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OTTAWA - A new report says Canada's Internet service providers are being less than forthcoming about how they handle customer information — including whether they routinely hand personal data to spy a...
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Social media is affecting the way kids look at friendship and intimacy, according to researchers. The typical teenager has 300 Facebook friends and 79 Twitter followers, the Pew Internet and American...
Some 200 retailers in downtown Toronto are using a tech upstart’s technology to track the moves of their customers, according to a report in the Wall Street Journal. The news comes amid an ongoing deb...
Imagine that I took all the e-mails and messages that I have ever written, as well as recordings of all Skype calls that I have ever made, and gave them to a group of strangers. Should we trust the priorities these strangers will have in 10 years, or 20 or 50? Should we trust that this immense cache of data will not become a commodity, traded to other governments that exist now, or will exist in the future?
We're off to a great start! Just weeks after the launch of Canada's largest-ever pro-privacy Coalition, it seems the whole country is demanding answers on the government's out-of-control surveillance....
These are worrying times for privacy in Canada. We've seen shocking revelations in recent months about the ways secretive Canadian government spy agencies like CSEC may be monitoring the everyday Internet usage of law-abiding Canadians -- and storing your private information in giant, unsecured databases.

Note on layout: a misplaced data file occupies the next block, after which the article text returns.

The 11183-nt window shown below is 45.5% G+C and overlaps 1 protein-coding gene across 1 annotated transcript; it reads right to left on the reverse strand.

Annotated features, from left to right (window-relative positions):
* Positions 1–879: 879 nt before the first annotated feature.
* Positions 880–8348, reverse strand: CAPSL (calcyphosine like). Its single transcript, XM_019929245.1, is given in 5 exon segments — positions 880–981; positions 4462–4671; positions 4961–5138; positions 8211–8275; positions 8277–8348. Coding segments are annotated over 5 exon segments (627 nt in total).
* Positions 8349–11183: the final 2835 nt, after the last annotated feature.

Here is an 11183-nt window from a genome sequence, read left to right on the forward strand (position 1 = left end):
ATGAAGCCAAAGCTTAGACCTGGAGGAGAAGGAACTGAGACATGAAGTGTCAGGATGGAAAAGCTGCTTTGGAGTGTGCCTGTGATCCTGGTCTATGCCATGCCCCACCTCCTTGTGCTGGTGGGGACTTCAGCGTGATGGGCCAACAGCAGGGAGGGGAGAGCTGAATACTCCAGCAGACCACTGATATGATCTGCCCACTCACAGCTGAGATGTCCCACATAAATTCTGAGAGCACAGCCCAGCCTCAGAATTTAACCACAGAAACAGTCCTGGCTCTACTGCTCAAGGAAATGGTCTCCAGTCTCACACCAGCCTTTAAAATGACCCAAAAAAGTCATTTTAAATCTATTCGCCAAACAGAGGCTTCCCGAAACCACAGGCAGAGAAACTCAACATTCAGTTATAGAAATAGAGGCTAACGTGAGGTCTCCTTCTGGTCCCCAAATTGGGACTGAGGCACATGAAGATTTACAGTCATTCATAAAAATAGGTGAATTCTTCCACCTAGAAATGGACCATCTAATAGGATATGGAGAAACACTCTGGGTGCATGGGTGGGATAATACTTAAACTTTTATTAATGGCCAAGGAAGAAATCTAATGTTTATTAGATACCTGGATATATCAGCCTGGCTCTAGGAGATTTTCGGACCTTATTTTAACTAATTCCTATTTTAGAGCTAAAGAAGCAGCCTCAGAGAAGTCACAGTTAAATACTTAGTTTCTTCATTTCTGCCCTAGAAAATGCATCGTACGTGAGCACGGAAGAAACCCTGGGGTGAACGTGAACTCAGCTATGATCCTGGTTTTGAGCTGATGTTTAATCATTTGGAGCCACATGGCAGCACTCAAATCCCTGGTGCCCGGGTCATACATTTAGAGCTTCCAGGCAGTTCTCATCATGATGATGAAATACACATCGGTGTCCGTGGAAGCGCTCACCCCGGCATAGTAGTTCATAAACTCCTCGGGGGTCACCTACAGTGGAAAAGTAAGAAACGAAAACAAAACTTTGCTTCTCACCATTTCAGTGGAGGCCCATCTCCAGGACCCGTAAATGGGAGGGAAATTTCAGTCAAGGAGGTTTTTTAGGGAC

Thousands of Canadians are speaking out to defend their privacy rights, after recent revelations that an ultra-secretive government agency is spying on our everyday online activities. This agency, the Communications Security Establishment Canada (CSEC), was revealed to be systematically collecting the private information of law-abiding citizens, including Canadians, from around the world. This is real.
I've seen business owners and personal contacts tarnish their reputations with a few words or a few clicks, not fully realizing the power of the digital world we now live in. Every picture you post, every status or page you like, and every update you share is essentially announcing to the world who you are, permanently.
Online shopping and the eCommerce industry has been growing in popularity over the past few years. For those who have converted to online shopping, their number one reason for buying online will be convenience followed by product variety and availability. It makes me wonder; what about the offline shoppers?
In 2013 more consumers than ever before shifted their retail spending online. Not surprisingly, this coincided with a groundswell of interest and innovation occurring for ecommerce transactions in Canada. Canadian retailers are trying to reach out to the online Canadian consumer and get them spending their money in the Canadian economy.
OTTAWA - The federal government is restricting how closely it watches Canadians online.New rules are now in place governing the use of data that's gathered when Canadians visit government websites, th...
LONDON - Clicking those friendly blue "like" buttons strewn across the Web may be doing more than marking you as a fan of Coca-Cola or Lady Gaga.It could out you as gay.It might reveal how you vote.It...
The current terrain of Canadian spying legislation is complex. Bill C-30 is dead, and that is cause to celebrate. But it's also important to remain vigilant. Serious questions remain over bill C-55 and its so-called "emergency" situations, as well as how long authorities can continue to monitor communications after getting approval for intercept. At the same time, bill C-55 represents an opportunity to limit warrantless wiretaps to emergency situations only. Such a stipulation would prevent future attempts at mass surveillance along the lines of bill C-30.
MONTREAL - Many young Canadians are "oversharing" their financial information, says a new survey that found nearly half of 18- to 34-year-old respondents admitting they take risks like texting their c...